BEIRUT (AP) — A large explosion rocked a stronghold of the Shiite militant Hezbollah group south of the Lebanese capital Tuesday, setting several cars on fire, sending a thick plume of black smoke billowing into the sky and wounding at least 15 people, security officials said.
The powerful blast in a bustling commercial and residential neighborhood came as many Lebanese Shiites began observing the holy month of Ramadan, and is the worst explosion to hit the area in years — direct fallout of the civil war raging in neighboring Syria.
With skirmishes between Shiites and Sunnis on the rise around the country, religiously mixed and dangerously fragile Lebanon is increasingly buffeted by powerful forces that are dividing the Arab world along sectarian lines. Some Syrian rebel groups, which are predominantly Sunni, have threatened to strike in Lebanon after Hezbollah joined Syrian President Bashar Assad's troops in their battle against opposition fighters.
"This is a message, but we will not bow," said Ziad Waked, a municipal official speaking to Hezbollah's Al-Manar television.
Tuesday's explosion struck the area of Beir el-Abed, and security officials said it was most likely caused by a car bomb, officials said on condition of anonymity in line with regulations. They said the blast was in the parking near the Islamic Coop, a supermarket usually packed with shoppers, and a petrol station.
Al-Manar said 18 people were wounded.
The area is near what is known as Hezbollah's "security square" where many of the party's officials live and have offices.
Hezbollah operatives in civilian clothes, some of them carrying Kalashnikov rifles, cordoned off the site of the explosion with yellow ribbons. They and Lebanese security officials barred journalists from approaching the site itself.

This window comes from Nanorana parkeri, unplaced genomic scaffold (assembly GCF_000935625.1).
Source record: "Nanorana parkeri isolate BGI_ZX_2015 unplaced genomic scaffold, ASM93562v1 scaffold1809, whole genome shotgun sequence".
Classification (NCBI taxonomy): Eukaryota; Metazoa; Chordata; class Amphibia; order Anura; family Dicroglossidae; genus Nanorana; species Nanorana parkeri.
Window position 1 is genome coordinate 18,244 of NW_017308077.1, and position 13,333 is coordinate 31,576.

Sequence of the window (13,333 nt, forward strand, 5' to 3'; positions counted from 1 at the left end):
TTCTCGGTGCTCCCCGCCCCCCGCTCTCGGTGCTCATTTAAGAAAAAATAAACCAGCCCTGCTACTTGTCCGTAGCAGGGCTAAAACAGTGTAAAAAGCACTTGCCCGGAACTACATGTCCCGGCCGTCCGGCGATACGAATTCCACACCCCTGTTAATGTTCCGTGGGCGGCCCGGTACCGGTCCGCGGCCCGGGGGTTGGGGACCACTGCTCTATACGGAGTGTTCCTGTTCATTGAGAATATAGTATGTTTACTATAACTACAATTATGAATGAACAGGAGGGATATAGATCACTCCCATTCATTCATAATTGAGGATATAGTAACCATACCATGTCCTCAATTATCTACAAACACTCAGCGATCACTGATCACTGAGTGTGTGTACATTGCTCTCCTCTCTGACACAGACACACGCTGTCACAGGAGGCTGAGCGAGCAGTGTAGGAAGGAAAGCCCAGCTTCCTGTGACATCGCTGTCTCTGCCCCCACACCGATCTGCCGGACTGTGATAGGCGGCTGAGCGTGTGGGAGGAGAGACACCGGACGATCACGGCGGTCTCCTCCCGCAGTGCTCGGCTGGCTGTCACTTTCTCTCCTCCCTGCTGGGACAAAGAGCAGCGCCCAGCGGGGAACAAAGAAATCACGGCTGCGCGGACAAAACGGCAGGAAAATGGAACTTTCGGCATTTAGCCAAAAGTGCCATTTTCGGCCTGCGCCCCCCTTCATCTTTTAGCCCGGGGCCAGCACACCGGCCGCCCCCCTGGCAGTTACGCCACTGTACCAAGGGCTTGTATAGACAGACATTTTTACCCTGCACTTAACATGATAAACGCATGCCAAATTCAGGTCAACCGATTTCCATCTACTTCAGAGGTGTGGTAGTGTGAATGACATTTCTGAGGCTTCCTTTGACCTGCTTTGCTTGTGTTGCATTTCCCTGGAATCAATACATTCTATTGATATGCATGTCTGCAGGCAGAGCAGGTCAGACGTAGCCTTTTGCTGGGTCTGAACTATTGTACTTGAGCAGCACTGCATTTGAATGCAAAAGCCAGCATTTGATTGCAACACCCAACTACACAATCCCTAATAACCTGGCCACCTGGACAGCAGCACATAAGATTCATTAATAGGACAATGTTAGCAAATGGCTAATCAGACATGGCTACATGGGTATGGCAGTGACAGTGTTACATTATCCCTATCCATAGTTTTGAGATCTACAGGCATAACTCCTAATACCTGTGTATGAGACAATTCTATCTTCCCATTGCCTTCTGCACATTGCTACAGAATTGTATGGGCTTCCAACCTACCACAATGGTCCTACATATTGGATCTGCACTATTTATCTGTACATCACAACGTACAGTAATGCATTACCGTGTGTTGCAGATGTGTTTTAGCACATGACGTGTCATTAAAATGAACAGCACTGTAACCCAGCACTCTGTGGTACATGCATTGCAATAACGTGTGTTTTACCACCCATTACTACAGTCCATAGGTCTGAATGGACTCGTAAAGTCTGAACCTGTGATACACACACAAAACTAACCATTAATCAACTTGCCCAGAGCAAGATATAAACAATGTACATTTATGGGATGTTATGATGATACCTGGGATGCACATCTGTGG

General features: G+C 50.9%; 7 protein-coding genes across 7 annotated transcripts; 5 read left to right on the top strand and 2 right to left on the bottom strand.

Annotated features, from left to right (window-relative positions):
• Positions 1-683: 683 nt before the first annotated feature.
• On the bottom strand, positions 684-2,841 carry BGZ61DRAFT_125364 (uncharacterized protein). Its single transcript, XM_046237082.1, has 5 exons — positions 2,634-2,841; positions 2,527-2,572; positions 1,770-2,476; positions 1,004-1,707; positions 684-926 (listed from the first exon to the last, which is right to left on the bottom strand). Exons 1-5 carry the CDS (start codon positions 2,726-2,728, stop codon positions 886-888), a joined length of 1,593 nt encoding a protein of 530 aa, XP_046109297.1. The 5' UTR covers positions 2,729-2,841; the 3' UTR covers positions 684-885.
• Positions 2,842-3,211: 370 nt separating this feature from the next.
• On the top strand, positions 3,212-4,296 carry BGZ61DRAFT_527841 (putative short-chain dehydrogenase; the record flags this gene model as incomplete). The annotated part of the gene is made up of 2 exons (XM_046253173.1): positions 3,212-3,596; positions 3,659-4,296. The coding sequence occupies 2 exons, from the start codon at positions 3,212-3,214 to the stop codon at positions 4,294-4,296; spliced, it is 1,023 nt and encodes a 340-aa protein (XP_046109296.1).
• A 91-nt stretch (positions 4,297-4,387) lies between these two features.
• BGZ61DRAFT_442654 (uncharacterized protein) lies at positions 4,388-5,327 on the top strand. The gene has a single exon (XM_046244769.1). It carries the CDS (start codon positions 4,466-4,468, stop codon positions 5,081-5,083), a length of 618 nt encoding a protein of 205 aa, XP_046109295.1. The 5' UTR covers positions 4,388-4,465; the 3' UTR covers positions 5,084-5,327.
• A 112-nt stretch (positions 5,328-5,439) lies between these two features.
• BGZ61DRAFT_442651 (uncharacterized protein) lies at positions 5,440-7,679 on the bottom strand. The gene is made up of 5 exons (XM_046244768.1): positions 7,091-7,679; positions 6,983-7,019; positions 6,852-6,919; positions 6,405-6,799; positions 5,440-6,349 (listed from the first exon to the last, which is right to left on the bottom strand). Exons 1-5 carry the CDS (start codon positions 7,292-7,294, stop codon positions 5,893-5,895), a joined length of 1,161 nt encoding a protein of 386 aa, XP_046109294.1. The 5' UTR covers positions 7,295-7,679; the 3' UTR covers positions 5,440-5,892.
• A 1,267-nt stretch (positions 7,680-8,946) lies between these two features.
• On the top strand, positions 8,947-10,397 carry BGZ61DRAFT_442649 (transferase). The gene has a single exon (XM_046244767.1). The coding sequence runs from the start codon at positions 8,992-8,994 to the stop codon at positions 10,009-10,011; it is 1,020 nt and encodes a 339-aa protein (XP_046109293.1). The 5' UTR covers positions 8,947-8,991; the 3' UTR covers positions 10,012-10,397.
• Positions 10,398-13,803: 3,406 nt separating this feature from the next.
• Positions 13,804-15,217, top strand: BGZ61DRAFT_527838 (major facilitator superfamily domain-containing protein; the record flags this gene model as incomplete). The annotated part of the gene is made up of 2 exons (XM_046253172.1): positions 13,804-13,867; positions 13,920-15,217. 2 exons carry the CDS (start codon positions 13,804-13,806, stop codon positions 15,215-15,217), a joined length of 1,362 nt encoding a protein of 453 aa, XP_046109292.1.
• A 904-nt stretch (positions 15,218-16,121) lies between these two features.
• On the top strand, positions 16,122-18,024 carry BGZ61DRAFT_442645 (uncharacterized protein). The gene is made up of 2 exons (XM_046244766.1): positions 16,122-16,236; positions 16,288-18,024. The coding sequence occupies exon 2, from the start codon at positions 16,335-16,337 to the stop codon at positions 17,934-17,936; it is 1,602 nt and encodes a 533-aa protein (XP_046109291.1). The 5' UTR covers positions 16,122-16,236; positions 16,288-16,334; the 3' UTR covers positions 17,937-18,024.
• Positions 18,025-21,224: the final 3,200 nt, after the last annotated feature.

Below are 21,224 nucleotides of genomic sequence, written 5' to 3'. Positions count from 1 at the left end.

Ambulances and fire engines, their sirens wailing, raced to the area and witnesses said casualties were rushed to the nearby Bahman and Rasoul al-Atham hospitals. Immediately after the blast, people could be seen running in the street away from the site of the explosion which set several cars on fire.
The power of the explosion shattered windows and damaged several buildings in the busy residential and commercial area.
"This is a message, but we will not bow," said Ziad Waked, a municipal official speaking to Al-Manar.
In May, two rockets slammed into a Hezbollah stronghold in south Beirut, wounding four people. The rockets struck hours after Hezbollah leader Sheikh Hassan Nasrallah vowed in a speech to help propel Assad to victory in Syria's civil war.
In June, a rocket slammed into the same area, causing no casualties.
Hezbollah has openly joined the fight in Syria, and the group's fighters were instrumental in a recent regime victory when government forces regained control of the strategic town of Qusair near the Lebanese border.
Lebanon's Sunni Muslims mostly back the overwhelmingly Sunni rebels in Syria, while many Shiites support Assad, who is a member of Syria's minority Alawite sect, an offshoot of Shiite Islam.
"It is not a surprise for Dahyeh, the stronghold of resistance, to be targeted by such lowly, treacherous attacks that bear the fingerprints of the Israeli enemy and its tools," said Hezbollah lawmaker Ali Ammar, referring to the name by which the suburb south of Beirut is known.
Hezbollah, much like the Syrian regime, accuses Syrian rebels of being agents of the U.S. and Israel.
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